Even though the internship is over, Ehnle said she keeps up with weekly posts to give her fans something to “like,” while juggling school full time.  She takes the time to go home most weekends and participate in the activities of her parents’ farm, but she misses the ability to take agriculture pictures every day.

The connections she’s made through the page have given her opportunities and allowed her to get to know other people, and career paths, in agriculture.

“I don’t know what I’ll be doing, or where I will be doing it, but I know I will be an agriculture advocate,” she said.  “All of us have something ot say about agriculture.”


Originally posted on Corn Commentary

indiana-cornHoosiers are mourning the loss of Indiana Corn Marketing Council President Gary Lamie who died unexpectedly on Friday at age 52.

For the past 10 years, Lamie has served in leadership roles for various organizations including president of the Indiana Corn Growers Association and vice chair for research and business development with the National Corn Growers Association. He traveled extensively with these groups, planning strategy and conferring with elected officials in Indianapolis and Washington, D.C. He was instrumental in helping establish Indiana’s corn check-off program. Gary was also a strong champion for the Purdue Student New Uses Corn Contest that encourages college students to find innovative new uses for corn, and his farm was a frequent stop for students and international trade teams. In 2008 he was selected to represent Indiana in the Syngenta “Leadership At It’s Best” program.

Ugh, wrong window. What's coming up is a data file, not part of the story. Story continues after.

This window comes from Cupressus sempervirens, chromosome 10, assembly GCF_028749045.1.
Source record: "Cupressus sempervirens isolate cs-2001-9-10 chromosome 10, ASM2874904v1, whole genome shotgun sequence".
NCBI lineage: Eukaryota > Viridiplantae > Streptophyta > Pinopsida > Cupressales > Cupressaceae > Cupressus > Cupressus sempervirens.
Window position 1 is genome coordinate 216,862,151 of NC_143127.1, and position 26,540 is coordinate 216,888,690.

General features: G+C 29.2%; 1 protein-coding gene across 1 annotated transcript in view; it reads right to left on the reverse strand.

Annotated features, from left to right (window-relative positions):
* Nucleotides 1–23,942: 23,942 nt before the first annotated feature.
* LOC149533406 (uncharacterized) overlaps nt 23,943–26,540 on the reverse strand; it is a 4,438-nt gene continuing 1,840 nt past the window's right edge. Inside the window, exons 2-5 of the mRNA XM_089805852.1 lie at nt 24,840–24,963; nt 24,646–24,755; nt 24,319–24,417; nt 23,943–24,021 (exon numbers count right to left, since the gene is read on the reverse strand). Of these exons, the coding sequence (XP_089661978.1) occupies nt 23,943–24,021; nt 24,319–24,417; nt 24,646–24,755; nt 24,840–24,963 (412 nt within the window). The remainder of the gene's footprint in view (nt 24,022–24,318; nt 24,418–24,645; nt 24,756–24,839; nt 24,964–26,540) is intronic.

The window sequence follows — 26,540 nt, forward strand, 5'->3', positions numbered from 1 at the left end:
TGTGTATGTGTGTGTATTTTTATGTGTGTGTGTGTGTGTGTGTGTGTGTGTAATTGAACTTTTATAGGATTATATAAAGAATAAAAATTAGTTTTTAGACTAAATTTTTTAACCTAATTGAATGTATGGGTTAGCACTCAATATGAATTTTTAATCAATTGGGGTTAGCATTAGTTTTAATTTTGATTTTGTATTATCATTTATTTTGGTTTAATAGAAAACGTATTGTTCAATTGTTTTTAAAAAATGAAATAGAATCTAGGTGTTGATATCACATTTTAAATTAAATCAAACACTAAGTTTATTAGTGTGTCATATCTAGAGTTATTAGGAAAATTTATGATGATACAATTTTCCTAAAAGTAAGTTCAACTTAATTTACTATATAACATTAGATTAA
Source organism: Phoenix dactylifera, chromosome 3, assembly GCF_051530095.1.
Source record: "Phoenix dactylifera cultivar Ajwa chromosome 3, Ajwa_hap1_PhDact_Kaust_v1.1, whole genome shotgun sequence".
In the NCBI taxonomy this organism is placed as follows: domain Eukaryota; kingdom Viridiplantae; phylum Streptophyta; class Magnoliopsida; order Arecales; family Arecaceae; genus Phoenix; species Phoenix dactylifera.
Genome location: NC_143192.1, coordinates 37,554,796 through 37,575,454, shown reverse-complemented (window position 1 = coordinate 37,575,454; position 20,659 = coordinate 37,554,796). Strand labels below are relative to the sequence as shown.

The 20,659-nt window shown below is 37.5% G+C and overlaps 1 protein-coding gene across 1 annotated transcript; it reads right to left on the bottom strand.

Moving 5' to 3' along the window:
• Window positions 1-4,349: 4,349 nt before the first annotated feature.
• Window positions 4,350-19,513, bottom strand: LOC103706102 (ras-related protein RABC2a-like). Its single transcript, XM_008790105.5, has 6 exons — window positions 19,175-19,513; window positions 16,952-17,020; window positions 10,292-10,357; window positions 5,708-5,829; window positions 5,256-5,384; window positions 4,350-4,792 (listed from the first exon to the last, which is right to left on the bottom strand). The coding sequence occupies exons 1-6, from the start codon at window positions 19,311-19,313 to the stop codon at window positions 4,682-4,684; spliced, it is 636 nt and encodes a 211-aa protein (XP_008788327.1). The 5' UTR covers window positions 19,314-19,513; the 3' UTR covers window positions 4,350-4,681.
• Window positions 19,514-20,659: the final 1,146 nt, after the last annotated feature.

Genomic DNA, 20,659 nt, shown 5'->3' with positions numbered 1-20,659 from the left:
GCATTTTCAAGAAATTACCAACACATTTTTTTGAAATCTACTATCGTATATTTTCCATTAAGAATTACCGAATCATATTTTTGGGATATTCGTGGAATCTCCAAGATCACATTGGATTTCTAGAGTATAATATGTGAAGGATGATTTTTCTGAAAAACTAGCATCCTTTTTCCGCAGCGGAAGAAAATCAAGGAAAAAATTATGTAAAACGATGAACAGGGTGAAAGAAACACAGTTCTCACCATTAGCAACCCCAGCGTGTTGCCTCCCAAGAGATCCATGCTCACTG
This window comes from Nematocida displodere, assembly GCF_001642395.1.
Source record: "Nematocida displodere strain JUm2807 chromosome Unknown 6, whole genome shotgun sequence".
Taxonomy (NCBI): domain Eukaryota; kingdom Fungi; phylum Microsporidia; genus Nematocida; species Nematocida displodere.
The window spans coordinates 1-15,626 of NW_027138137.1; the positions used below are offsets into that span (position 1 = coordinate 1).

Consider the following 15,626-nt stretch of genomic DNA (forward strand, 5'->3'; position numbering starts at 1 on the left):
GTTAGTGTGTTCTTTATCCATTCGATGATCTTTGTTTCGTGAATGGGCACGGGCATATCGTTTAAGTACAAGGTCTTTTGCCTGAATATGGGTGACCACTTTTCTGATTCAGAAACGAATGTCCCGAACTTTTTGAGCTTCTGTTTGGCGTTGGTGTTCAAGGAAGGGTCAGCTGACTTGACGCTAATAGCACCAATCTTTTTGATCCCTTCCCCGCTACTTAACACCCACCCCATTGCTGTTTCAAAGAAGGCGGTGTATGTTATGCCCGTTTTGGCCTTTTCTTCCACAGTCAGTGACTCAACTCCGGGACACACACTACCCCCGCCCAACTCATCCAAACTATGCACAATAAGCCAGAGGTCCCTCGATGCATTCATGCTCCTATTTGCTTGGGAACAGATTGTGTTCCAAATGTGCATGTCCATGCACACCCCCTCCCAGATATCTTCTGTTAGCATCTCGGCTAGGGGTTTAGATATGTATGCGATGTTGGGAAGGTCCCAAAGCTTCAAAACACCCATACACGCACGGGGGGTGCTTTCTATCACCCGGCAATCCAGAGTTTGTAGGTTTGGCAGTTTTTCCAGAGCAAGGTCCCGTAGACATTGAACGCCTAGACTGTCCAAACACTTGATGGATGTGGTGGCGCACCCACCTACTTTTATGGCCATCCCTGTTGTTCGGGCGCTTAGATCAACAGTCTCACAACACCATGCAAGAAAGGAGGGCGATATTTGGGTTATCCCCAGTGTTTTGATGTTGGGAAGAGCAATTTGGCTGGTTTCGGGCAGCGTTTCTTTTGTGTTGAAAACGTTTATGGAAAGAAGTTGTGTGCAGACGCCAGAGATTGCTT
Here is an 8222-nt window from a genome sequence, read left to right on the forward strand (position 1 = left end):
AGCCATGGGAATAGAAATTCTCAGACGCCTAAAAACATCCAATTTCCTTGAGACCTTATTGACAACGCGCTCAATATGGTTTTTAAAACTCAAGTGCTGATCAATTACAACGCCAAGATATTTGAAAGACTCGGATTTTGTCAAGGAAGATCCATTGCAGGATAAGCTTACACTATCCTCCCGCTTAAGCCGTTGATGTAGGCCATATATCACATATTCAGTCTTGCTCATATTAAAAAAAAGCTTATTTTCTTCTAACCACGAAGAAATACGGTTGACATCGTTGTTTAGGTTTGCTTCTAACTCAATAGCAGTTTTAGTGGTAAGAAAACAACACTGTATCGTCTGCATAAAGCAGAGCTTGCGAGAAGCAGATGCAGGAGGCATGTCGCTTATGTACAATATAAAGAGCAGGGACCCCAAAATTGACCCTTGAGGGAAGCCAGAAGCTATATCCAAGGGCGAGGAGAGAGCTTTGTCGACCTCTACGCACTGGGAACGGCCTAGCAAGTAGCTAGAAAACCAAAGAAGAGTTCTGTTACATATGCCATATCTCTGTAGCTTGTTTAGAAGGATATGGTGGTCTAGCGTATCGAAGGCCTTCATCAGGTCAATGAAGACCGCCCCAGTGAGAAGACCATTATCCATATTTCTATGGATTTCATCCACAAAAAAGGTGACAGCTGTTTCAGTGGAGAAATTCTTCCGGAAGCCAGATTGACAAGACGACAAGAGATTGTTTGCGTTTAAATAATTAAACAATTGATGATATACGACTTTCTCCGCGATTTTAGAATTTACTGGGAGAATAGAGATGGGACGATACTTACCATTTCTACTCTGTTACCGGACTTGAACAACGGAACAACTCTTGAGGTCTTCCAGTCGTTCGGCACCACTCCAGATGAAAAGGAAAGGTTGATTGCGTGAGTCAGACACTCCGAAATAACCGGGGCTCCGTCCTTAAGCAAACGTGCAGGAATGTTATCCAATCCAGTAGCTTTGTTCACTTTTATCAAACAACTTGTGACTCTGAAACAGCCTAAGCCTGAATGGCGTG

“He was an exceptional farmer, leader and friend to many, and we will miss him dearly,” said Jane Ade Stevens, Executive Director of the Indiana Corn Marketing Council. “Our sincere condolences are with his wife Kathleen and the entire Lamie family.”